In looking back at this season, I see a whole lot more reasons than excuses. Rivers’ right arm has not magically atrophied; when it does, though, every scout and draft pundit that faulted him for his awkward sidearm delivery will come back roaring—you can count on that.

Touchdowns are not a sole measurement of success. For example, Blake Bortles threw 35 touchdowns in 2015, only to follow that up with 23 touchdowns to 16 interceptions.

But Rivers’ mark of 33 touchdowns this season falls just one short of his career record. Along with his fourth straight season passing for over 4,000 yards, #17 has proven that he can still sling it with the best of ‘em.

So let’s start with a major complaint about Rivers: he’s completely immobile. This is undeniably true. I don’t think any Chargers fan who’s watched a sliver of #17 could argue the opposite side.

However, we forget that he’s been an absolute pocket QB for his entire career. It’s just a comparison game; when we see young, mobile quarterbacks succeed, we immediately yearn for our own Marcus Mariota, Cam Newton, or Dak Prescott. In reality, though, how often does College QB X Who Put Up Video Game Numbers really pan out in the NFL? How often do those guys stay healthy?

He’s been playing his game the same way since 2006, and he’s done a pretty solid job. No player is without flaws; in Rivers’ instance, you gotta take the (very, very) good with the bad.

Besides, criticizing Rivers’ inability to extend plays when under immense pressure—an all too familiar sight—is a direct criticism of Tom Telesco. If you’re gonna sign your franchise guy to a huge contract, and you know that the only thing he needs in order to cook is a clean pocket, you better believe conventional wisdom dictates a primary focus on your offensive line.

NFL: Los Angeles Chargers-Head Coach Anthony Lynn Press Conference Kirby Lee-USA TODAY Sports

About that offensive line: take stock in PFF grading all you want, but the last time Rivers had a “mediocre” offensive line was 2013, when the group received the Number 18 spot in the league. If you remember correctly, that campaign ended up with El Capitan taking home the Comeback Player of the Year Award, as well as a solid playoff run.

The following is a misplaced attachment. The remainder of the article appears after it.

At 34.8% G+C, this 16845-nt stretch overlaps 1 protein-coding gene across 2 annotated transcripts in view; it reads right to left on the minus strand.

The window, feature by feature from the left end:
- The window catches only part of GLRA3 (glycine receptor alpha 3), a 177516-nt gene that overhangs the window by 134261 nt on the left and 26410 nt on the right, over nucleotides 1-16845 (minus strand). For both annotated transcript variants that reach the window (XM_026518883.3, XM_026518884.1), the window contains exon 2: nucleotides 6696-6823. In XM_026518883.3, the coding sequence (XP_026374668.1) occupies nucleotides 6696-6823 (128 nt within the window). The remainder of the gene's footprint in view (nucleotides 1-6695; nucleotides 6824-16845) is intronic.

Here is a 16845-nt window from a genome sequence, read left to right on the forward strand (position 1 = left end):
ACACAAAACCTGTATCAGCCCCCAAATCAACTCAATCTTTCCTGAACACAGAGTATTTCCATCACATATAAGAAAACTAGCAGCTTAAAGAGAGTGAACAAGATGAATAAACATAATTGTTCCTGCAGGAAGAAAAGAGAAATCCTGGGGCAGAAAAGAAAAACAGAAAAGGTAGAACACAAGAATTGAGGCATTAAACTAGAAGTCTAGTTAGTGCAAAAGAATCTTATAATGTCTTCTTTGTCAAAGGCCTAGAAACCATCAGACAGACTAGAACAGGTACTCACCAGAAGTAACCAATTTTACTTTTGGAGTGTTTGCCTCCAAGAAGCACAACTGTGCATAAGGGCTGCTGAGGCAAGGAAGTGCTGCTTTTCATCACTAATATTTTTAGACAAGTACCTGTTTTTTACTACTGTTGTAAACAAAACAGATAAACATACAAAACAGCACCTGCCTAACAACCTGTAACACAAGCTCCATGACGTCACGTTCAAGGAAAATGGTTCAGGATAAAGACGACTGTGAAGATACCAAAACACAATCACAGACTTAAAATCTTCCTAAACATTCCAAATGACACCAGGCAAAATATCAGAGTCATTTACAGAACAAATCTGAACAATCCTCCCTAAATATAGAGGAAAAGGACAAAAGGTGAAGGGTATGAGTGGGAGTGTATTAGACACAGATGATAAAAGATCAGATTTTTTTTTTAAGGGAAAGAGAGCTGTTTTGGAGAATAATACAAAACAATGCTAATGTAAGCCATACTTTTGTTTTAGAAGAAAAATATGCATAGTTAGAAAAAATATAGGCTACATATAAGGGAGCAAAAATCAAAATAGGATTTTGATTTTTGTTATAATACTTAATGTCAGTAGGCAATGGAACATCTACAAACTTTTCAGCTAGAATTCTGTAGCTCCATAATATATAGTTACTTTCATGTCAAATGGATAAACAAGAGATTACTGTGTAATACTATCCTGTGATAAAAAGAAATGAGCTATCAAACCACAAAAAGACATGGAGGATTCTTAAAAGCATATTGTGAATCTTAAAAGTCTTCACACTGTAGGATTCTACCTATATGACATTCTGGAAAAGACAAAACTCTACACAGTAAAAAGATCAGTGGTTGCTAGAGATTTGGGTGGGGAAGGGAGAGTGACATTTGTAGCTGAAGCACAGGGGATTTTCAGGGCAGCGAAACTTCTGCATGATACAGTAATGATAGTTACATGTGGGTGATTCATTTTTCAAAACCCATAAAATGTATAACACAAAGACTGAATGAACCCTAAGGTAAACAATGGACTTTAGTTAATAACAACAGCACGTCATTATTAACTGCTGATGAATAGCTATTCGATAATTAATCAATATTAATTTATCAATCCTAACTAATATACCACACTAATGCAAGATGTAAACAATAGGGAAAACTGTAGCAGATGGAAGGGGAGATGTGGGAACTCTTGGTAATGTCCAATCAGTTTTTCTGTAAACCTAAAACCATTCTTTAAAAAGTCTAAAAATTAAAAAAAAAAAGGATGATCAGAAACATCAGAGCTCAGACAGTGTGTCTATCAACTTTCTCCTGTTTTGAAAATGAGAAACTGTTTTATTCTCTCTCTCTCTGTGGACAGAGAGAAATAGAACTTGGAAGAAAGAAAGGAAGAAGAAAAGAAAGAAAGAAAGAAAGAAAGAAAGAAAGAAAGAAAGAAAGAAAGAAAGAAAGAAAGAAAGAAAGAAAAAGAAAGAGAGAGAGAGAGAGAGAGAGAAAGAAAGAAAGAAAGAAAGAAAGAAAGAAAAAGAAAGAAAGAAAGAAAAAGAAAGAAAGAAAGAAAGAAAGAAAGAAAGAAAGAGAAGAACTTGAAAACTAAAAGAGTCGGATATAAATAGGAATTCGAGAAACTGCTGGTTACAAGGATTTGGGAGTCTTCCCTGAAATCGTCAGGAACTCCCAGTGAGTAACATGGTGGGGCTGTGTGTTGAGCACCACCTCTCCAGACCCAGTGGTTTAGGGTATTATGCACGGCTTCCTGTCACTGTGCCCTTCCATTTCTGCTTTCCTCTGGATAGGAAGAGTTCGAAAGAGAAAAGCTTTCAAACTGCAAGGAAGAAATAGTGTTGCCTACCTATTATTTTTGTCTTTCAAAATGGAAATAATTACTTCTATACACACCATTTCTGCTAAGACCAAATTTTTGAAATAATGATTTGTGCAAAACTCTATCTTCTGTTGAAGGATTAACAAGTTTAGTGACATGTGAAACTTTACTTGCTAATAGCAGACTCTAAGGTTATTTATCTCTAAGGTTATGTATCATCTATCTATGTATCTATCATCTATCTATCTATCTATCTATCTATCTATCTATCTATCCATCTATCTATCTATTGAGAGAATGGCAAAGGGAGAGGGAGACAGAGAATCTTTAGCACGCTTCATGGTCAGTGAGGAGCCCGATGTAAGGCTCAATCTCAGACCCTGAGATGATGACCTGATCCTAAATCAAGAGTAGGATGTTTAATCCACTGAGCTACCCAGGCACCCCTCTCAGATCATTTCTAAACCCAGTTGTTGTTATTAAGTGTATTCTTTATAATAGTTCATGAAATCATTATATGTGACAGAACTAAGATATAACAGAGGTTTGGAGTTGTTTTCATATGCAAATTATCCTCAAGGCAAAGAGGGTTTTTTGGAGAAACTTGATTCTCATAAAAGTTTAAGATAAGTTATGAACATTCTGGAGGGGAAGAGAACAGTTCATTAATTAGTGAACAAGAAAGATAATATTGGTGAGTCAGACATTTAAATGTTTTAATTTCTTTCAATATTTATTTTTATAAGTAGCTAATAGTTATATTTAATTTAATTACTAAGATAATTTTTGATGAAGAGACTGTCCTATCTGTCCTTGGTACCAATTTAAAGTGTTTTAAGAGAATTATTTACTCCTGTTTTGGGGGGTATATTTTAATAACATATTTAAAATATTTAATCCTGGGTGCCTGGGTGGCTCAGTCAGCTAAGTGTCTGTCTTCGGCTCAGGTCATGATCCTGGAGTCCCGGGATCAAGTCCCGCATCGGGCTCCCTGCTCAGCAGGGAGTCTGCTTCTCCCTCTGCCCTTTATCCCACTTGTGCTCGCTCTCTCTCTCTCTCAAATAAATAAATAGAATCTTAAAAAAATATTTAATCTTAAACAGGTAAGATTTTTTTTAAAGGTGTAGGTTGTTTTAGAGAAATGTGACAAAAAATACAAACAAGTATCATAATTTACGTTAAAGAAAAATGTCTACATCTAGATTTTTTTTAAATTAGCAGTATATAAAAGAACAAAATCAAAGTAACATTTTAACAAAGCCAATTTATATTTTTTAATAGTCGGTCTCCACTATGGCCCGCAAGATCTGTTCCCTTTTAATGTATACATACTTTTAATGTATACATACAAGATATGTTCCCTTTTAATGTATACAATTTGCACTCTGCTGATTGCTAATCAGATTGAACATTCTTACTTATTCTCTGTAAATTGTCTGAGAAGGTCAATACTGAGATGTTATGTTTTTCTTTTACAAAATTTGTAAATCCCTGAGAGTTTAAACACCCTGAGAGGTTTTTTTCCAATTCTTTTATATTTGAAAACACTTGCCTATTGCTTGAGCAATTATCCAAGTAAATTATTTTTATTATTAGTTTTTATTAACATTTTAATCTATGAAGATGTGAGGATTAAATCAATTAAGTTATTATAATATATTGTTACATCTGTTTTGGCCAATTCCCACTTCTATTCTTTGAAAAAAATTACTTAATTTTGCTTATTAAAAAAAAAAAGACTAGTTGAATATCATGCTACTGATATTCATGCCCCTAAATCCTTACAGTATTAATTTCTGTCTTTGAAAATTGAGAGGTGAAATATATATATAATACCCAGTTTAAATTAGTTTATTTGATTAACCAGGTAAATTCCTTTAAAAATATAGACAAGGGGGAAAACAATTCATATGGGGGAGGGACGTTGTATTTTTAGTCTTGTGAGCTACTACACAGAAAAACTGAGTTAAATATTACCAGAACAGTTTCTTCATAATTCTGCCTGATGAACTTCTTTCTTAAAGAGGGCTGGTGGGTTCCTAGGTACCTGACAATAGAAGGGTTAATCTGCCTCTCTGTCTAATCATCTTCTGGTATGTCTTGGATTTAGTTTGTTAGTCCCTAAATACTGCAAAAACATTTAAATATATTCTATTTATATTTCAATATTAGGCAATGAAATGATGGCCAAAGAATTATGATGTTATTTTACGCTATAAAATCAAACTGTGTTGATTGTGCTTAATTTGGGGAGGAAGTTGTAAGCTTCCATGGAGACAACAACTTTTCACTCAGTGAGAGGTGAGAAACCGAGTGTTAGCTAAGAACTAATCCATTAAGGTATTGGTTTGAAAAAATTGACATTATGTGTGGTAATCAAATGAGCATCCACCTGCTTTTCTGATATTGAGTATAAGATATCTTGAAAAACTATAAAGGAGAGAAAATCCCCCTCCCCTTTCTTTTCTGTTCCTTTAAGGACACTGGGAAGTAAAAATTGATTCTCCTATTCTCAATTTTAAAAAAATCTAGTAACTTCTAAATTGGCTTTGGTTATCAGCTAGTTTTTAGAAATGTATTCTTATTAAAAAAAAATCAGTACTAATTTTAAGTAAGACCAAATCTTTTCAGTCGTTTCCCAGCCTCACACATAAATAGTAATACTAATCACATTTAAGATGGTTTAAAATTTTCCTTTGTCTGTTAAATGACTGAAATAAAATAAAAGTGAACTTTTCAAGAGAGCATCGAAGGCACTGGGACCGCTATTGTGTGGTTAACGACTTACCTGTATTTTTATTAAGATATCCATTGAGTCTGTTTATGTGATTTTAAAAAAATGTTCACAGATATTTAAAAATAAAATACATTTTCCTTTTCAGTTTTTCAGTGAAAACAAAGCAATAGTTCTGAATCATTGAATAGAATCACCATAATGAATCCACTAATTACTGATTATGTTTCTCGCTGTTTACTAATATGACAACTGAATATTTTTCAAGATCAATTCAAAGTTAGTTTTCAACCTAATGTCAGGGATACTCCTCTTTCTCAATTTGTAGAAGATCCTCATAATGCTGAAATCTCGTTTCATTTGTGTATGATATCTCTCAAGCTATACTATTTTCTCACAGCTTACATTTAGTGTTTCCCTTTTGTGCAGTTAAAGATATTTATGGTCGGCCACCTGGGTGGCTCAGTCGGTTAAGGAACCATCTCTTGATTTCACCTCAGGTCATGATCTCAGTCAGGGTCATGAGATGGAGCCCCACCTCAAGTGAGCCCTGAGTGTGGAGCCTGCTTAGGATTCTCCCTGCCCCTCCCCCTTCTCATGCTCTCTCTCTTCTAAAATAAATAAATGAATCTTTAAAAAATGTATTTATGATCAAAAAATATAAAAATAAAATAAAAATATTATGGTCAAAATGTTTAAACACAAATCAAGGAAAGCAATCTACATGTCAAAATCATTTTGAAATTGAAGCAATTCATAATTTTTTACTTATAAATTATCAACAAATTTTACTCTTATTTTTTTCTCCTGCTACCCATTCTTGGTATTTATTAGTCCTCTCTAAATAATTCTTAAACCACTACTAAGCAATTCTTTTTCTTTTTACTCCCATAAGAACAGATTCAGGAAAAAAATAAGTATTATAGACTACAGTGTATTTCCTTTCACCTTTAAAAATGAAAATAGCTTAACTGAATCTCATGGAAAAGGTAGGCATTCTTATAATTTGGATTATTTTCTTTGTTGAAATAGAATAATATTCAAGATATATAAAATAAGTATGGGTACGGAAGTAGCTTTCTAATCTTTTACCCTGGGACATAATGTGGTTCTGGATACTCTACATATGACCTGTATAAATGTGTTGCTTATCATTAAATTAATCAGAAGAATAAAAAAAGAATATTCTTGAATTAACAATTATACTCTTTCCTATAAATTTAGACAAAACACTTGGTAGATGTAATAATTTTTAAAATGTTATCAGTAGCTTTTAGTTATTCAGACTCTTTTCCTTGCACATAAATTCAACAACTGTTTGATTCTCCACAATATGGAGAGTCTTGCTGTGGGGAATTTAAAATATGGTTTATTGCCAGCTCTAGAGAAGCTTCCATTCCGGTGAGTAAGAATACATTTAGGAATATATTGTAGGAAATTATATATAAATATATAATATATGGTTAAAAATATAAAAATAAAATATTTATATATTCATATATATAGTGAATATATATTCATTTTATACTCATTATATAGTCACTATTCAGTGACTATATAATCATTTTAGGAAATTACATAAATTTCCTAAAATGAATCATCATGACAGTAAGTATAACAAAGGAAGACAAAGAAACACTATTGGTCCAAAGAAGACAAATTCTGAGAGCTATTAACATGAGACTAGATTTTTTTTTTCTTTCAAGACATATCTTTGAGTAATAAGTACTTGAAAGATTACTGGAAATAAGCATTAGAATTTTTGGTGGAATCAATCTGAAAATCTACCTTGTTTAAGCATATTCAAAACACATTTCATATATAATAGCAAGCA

Since then, the offensive line has ranked 29th (2014), 32nd (2015), and 31st, respectively.

Sure, I’ll entertain the argument that great quarterbacks carry their teams no matter how terrible the offensive line plays. Here’s my rebuttal: what the hell do you think Rivers has done the last three years!?!?

It’s a common refrain that the Chargers would not win a game without #17 commanding the huddle. So, let’s take a completely good-to-average quarterback—say, Andy Dalton. How many games does the Red Rifle win behind that group of big uglies over the last three years? Throwing to Dontrelle Inman, an aging Antonio Gates, and Tyrell Williams? With an inconsistent running game and defense, as well as Mike McCoy at the helm?

Does Dalton post a record better than Rivers’ 18-30? I doubt it. And, in my opinion, most NFL GMs would look back on drafting Andy Dalton as a definite hit, not a miss.

Yes, Rivers tried to play hero ball much too often, and it rarely worked. Nevertheless, I would argue that if he did play it safe this past season, the Bolts would not have been in any of those games in the first place. Besides, harping on his horrific fourth quarter play while absolving Mike McCoy and Ken Whisenhunt of blame is just pure blasphemy.

2016 just felt a whole lot like 2012. Rivers lost his way with a bad team and even worse coaching. Remember last time around, though? McCoy and Wiz were given credit for “fixing” #17 when he had a career year in 2013, as most people left him for dead after the prior season. The same exact thing is happening now, with Anthony Lynn heading the new staff tasked with “fixing” Rivers.

Philip Rivers cannot carry a team to the playoffs all by himself; the only quarterbacks really capable of doing so, in my opinion, both wear #12. However, he’s proven time and time again that with just mediocre complimentary pieces, Mr. Rivers can turn the Chargers’ offense into a juggernaut.

Going into 2017...well, me personally? I’m willing to give Phil the benefit of the doubt.

For another year, at least.


Still to Come:

  • Tom Telesco had a great draft, and yet he’s still in over his head
  • Was Brandon Mebane accurate in claiming the Chargers defense holds as much talent as the Seahawks?
  • Why the Prestige is Christopher Nolan’s Best Film
  • And More!